Blood Clots in Placenta During Pregnancy

Blood PressureBlood clots are a serious medical condition that can have fatal side effects if left untreated, and if one develops during your pregnancy it could put both you and your baby at risk. Expecting mothers are at an increased risk of blood clots, especially for older women and those expecting multiples. Fortunately, blood clots are preventable and there are several steps women can take to help reduce the risk. However, if you start experiencing any symptoms that could be linked to a blood clot, make an appointment with your doctor immediately to prevent further complications.

What are Blood Clots?

Blood clotting is usually a good thing. When the skin is broken and starts to bleed, the blood naturally clots to close to the wound and stop the bleeding. Blood clotting becomes problematic, however, when a clot develops inside deep veins located throughout the body. This is known as deep vein thrombosis (DVT). For most women in pregnancy, these type of clots usually occur in the leg or pelvic region.

The life cycle of a blood clot begins with the platelets that move throughout the veins. Clotting of the blood occurs when these platelets begin to accumulate together in a specific area. When a blood vessel is damaged in some way, the platelets are triggered to go and repair that area. The platelets begin to stick to the walls inside the vein eventually forming a type of plug. The platelets then send out messages for other cells to come help, creating a chain reaction of cell build-up, rapidly forming the clot.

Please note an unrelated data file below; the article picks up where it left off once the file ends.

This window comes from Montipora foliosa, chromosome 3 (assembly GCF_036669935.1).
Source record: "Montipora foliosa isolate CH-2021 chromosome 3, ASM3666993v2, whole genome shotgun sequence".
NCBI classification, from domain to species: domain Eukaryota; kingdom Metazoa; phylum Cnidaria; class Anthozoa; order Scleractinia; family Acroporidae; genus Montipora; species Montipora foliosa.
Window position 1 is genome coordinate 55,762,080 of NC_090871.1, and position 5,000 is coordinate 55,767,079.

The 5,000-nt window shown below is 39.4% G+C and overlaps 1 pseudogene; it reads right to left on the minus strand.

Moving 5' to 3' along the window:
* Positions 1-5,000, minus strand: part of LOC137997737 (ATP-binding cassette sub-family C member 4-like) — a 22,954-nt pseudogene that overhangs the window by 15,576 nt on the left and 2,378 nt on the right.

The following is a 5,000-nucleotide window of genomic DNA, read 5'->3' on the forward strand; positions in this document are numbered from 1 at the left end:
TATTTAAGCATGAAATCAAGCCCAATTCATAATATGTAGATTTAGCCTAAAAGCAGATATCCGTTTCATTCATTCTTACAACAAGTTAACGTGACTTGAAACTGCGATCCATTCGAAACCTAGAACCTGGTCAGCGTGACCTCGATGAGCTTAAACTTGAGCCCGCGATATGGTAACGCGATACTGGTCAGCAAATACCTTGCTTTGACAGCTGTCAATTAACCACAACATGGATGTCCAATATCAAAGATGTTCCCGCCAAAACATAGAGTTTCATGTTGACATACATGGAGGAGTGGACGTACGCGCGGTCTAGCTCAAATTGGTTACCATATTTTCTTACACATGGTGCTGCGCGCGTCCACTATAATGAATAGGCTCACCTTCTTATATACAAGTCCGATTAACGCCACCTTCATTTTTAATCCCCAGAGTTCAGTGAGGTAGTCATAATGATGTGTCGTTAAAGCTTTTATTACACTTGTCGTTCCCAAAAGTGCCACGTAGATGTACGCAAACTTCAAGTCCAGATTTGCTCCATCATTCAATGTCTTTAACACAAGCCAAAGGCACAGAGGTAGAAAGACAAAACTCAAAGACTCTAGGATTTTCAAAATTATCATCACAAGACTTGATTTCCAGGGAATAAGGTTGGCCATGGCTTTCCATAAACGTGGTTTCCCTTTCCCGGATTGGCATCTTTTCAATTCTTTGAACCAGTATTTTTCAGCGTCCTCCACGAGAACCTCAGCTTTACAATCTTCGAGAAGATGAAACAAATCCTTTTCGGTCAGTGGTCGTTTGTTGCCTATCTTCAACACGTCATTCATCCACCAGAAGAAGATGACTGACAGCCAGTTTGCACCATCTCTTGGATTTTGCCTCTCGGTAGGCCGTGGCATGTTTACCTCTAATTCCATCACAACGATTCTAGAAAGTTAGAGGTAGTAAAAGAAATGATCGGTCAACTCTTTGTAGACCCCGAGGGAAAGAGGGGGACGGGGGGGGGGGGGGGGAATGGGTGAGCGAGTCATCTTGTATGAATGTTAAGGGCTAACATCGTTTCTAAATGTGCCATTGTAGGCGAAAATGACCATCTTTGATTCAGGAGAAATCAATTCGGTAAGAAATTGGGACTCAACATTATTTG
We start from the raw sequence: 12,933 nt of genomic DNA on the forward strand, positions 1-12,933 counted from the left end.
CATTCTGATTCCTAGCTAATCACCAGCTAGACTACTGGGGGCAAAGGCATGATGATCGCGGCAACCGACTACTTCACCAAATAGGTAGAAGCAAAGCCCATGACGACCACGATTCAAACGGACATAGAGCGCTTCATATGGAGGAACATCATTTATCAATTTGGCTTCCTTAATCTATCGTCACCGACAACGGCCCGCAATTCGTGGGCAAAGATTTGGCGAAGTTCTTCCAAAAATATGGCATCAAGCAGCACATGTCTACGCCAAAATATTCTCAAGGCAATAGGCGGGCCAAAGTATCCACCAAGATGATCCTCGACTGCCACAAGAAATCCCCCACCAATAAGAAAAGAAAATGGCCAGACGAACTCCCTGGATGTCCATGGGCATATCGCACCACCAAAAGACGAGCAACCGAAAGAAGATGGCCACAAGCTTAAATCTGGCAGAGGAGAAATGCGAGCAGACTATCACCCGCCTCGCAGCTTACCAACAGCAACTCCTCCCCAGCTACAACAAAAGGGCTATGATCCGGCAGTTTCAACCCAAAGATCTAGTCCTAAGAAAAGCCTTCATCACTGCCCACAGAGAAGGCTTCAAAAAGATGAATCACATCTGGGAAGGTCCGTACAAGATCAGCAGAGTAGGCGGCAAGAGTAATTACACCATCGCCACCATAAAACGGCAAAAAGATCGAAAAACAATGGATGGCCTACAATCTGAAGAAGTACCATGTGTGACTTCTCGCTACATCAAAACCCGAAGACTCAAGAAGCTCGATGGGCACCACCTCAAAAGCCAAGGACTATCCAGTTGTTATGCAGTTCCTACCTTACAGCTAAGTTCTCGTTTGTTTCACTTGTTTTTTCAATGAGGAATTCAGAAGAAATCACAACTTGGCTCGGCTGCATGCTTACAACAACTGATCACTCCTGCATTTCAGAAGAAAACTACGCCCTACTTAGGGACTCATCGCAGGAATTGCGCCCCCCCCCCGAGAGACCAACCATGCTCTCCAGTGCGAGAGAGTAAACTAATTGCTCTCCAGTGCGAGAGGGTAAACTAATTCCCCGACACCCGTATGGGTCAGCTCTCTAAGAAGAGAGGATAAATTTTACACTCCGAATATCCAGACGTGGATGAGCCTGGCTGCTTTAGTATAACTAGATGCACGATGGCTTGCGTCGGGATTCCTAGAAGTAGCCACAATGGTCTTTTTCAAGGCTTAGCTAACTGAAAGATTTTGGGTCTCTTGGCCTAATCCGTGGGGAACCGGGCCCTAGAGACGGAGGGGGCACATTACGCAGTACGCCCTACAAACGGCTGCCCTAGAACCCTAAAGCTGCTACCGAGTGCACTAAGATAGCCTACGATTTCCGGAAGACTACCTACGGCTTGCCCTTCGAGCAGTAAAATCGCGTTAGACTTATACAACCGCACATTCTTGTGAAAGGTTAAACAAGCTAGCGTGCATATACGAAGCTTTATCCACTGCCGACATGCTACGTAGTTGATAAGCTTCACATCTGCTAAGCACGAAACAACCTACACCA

In most cases, the body eventually breaks down the blood clot and there are no complications. During pregnancy, there is an increased risk of the blood clot growing too large and breaking off into the bloodstream. When the clot breaks off, it can travel to the lungs and block the stream of blood flowing through them. This is known as pulmonary embolism (PE) and can be deadly. PE is one of the most common causes of pregnancy-related death in the United States.

Blood clots can also form in the baby's placenta. This usually occurs in women who already have an increased risk of developing one. A blood clot in the placenta can block blood being supplied to the baby, which can result in a miscarriage or stillbirth.

Who's at Risk for Blood Clots During Pregnancy?

Pregnant women are more at risk for getting blood clots for several different reasons. During pregnancy, a woman's blood clots more rapidly in preparation to lessen the amount of blood loss during labor and delivery. As the baby grows, it puts more and more pressure on the woman's pelvis, which reduces the amount of blood flow to the legs. This combination of more rapid clotting and reduced blood circulation makes blood clotting in the lower body a real danger during pregnancy.

Other risk factors that could increase your chance of blood clots include:

  • Being 35 years or older
  • Having a family member with a history of blood clots
  • Having a delivery by C-section
  • Obesity
  • Having multiples
  • Prolonged immobility
  • Traveling long distances while pregnant
  • Having a high-risk pregnancy
  • Other chronic health conditions (heart and lung conditions, diabetes)